Moving pieces. Third Quarter U.S. GDP growth was revised down to 4.9% from November’s 5.2% second estimate. The National Association for Business Economics is expecting 2024 GDP growth to slow to 1% with a recession risk in the next 12 months under 50%. As inflation slows and with a “soft landing” in sight, the Fed is leaving interest rates unchanged. The federal funds rate is expected to be 4.6% at the end of 2024 down from its current 5.5%, which implies three quarter-point cuts in 2024. Those rate reductions are dependent on the impact current rates have on economic activity and whether inflation is sufficiently close to the Fed’s 2% target (the Fed’s personal consumption expenditures index is expected to approach
2.4% by the end of 2024). The Bureau of Labor Statistics reported 2.7 million net new jobs created in 2023; 672,000 in government, 654,000 in health care, 298,000 in food services, 266,000 in social services, 197,000 in construction, and 12,000 in manufacturing. Transportation and warehousing lost 63,000 jobs[1]. The Index of Consumer Confidence rose to 110.7, in December up from 101.0 in November, reflecting more favorable consumer views of inflation, levels of personal income, and job availability.

U.S. Rail carload traffic for 2023 was 11,701,875, up .7%, the most for a full year since 2019. Carloads were up in 10 of the 20 AAR categories led by motor vehicles and parts, petroleum products, and crushed stone and sand. Intermodal at 12,667,354 units (containers and trailers) was down 4.9% for 2023 but up 5.5% in the fourth quarter over the fourth quarter of 2022, its biggest quarterly percentage gain since the second quarter of 2021. Coal remains the largest U.S. rail carload commodity accounting for 29.2% of total originated carloads. Lease fleet utilization and renewal rates remain favorable.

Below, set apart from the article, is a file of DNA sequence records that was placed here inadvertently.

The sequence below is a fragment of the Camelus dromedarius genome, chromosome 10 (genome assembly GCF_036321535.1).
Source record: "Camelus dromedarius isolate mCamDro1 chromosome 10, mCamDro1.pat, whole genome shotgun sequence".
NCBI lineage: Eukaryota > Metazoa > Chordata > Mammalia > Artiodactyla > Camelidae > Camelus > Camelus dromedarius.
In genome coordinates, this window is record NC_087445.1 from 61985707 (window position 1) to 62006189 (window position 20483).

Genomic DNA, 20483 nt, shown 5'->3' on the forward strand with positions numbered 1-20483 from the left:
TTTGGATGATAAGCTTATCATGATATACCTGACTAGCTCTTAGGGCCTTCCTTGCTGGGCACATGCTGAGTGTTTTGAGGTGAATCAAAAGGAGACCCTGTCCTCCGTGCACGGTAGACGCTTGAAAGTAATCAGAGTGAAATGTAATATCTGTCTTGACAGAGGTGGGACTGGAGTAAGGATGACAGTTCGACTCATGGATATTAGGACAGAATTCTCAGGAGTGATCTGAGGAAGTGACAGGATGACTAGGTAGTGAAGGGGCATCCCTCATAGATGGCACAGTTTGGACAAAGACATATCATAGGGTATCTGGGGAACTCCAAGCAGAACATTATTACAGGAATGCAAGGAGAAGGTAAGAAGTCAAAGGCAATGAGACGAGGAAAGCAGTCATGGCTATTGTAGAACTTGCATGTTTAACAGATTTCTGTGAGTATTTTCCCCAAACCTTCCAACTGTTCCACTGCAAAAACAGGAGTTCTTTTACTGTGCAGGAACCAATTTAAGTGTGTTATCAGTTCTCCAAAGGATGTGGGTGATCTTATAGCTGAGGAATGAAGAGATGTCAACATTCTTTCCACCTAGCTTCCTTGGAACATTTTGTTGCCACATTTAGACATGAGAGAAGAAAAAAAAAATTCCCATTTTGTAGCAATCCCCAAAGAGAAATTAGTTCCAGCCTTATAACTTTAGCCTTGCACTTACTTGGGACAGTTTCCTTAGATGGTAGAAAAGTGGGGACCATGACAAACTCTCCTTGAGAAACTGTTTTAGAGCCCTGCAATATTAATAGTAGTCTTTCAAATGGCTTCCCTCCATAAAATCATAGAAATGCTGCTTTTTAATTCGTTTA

Boeing’s manufacturing quality control challenges continue as a door plug of a recently delivered 737 Max 9 blew out on January 6th shortly after takeoff. The next day, the FAA issued an emergency airworthiness directive, temporarily grounding 170 of the type to allow investigation and immediate inspection. The door plug involved in the incident was manufactured in Malaysia, and installed by Spirit AeroSystems in Kansas (Boeing’s fuselage supplier), and then apparently removed and reinstalled by Boeing at its Renton, Washington assembly facility[2]. The grounded jets are being allowed to resume flying after mandated inspections are completed. But there are now broader concerns regarding Boeing’s manufacturing assembly, supply chain, and inspection compliance as demonstrated by the FAA Administrator Mike Whitaker’s announcement, “We will not agree to any request from Boeing for an expansion in production or approve additional production lines for the 737 MAX until we are satisfied the quality control issues uncovered are resolved”[3]. As oversight increases Max 9 deliveries will be delayed, further delaying certification of the Max 7 and Max 10 and impacting 2024 air carrier fleeting plans as they consider alternatives[4]. New aircraft may have the latest technology, but OEM airframe and geared turbofan engine quality controls and supplier oversight issues are making air carriers and the flying public more comfortable with the reliability of existing midlife equipment. Identifying placement opportunities for Aero and Rail equipment investment requires expert market insight. Call RESIDCO.

Glenn Davis 312-635-3161

[1] The Employment Situation, January 10, 2024, Rail Time Indicators, American Association of Railroads.
[2] Wall Street Journal, “FAA Clears Path for MAX 9”, January 25, 2024.
[3] Federal Aviation Administration, January 24, 2024.
[4] United, Boeing’s biggest customer, is considering fleeting alternatives that do not include the Max 10 which is five years behind its original delivery date.

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